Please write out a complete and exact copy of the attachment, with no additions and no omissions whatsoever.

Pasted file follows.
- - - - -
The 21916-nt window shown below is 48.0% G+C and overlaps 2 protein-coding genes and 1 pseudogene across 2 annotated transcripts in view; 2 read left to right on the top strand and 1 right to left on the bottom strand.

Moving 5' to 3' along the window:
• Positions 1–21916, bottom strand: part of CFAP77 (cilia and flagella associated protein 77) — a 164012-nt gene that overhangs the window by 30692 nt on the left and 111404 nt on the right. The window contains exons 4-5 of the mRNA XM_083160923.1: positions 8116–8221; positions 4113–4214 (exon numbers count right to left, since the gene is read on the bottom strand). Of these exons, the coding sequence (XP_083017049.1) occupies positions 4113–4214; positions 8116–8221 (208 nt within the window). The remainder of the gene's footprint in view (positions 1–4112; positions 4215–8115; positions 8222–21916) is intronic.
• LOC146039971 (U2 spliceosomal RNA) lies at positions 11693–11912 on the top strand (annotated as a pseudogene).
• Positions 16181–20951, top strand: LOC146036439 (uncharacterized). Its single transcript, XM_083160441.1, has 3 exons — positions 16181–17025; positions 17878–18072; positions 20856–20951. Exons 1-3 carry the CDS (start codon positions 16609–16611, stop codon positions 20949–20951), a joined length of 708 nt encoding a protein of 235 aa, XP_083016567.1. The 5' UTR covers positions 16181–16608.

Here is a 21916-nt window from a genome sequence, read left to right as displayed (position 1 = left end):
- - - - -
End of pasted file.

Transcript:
The 21916-nt window shown below is 48.0% G+C and overlaps 2 protein-coding genes and 1 pseudogene across 2 annotated transcripts in view; 2 read left to right on the top strand and 1 right to left on the bottom strand.

Moving 5' to 3' along the window:
• Positions 1–21916, bottom strand: part of CFAP77 (cilia and flagella associated protein 77) — a 164012-nt gene that overhangs the window by 30692 nt on the left and 111404 nt on the right. The window contains exons 4-5 of the mRNA XM_083160923.1: positions 8116–8221; positions 4113–4214 (exon numbers count right to left, since the gene is read on the bottom strand). Of these exons, the coding sequence (XP_083017049.1) occupies positions 4113–4214; positions 8116–8221 (208 nt within the window). The remainder of the gene's footprint in view (positions 1–4112; positions 4215–8115; positions 8222–21916) is intronic.
• LOC146039971 (U2 spliceosomal RNA) lies at positions 11693–11912 on the top strand (annotated as a pseudogene).
• Positions 16181–20951, top strand: LOC146036439 (uncharacterized). Its single transcript, XM_083160441.1, has 3 exons — positions 16181–17025; positions 17878–18072; positions 20856–20951. Exons 1-3 carry the CDS (start codon positions 16609–16611, stop codon positions 20949–20951), a joined length of 708 nt encoding a protein of 235 aa, XP_083016567.1. The 5' UTR covers positions 16181–16608.

Here is a 21916-nt window from a genome sequence, read left to right as displayed (position 1 = left end):